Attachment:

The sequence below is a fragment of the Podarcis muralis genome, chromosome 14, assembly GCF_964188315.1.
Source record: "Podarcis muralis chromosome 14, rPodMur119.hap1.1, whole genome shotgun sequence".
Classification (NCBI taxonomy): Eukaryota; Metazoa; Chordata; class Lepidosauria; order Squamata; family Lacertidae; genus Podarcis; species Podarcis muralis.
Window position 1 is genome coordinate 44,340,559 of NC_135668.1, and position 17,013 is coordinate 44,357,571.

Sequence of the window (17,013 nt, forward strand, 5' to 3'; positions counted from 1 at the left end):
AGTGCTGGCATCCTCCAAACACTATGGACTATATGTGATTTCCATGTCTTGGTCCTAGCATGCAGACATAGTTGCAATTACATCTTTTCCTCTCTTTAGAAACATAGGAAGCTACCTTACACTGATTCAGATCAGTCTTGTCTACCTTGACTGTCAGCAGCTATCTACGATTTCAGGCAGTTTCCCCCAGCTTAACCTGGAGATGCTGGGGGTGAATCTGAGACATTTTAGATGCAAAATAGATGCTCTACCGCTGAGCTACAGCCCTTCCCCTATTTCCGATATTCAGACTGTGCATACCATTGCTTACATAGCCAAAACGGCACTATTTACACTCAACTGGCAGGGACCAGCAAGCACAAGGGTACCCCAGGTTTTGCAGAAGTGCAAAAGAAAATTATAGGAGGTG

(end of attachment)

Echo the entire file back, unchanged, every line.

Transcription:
The sequence below is a fragment of the Podarcis muralis genome, chromosome 14, assembly GCF_964188315.1.
Source record: "Podarcis muralis chromosome 14, rPodMur119.hap1.1, whole genome shotgun sequence".
Classification (NCBI taxonomy): Eukaryota; Metazoa; Chordata; class Lepidosauria; order Squamata; family Lacertidae; genus Podarcis; species Podarcis muralis.
Window position 1 is genome coordinate 44,340,559 of NC_135668.1, and position 17,013 is coordinate 44,357,571.

Sequence of the window (17,013 nt, forward strand, 5' to 3'; positions counted from 1 at the left end):
AGTGCTGGCATCCTCCAAACACTATGGACTATATGTGATTTCCATGTCTTGGTCCTAGCATGCAGACATAGTTGCAATTACATCTTTTCCTCTCTTTAGAAACATAGGAAGCTACCTTACACTGATTCAGATCAGTCTTGTCTACCTTGACTGTCAGCAGCTATCTACGATTTCAGGCAGTTTCCCCCAGCTTAACCTGGAGATGCTGGGGGTGAATCTGAGACATTTTAGATGCAAAATAGATGCTCTACCGCTGAGCTACAGCCCTTCCCCTATTTCCGATATTCAGACTGTGCATACCATTGCTTACATAGCCAAAACGGCACTATTTACACTCAACTGGCAGGGACCAGCAAGCACAAGGGTACCCCAGGTTTTGCAGAAGTGCAAAAGAAAATTATAGGAGGTG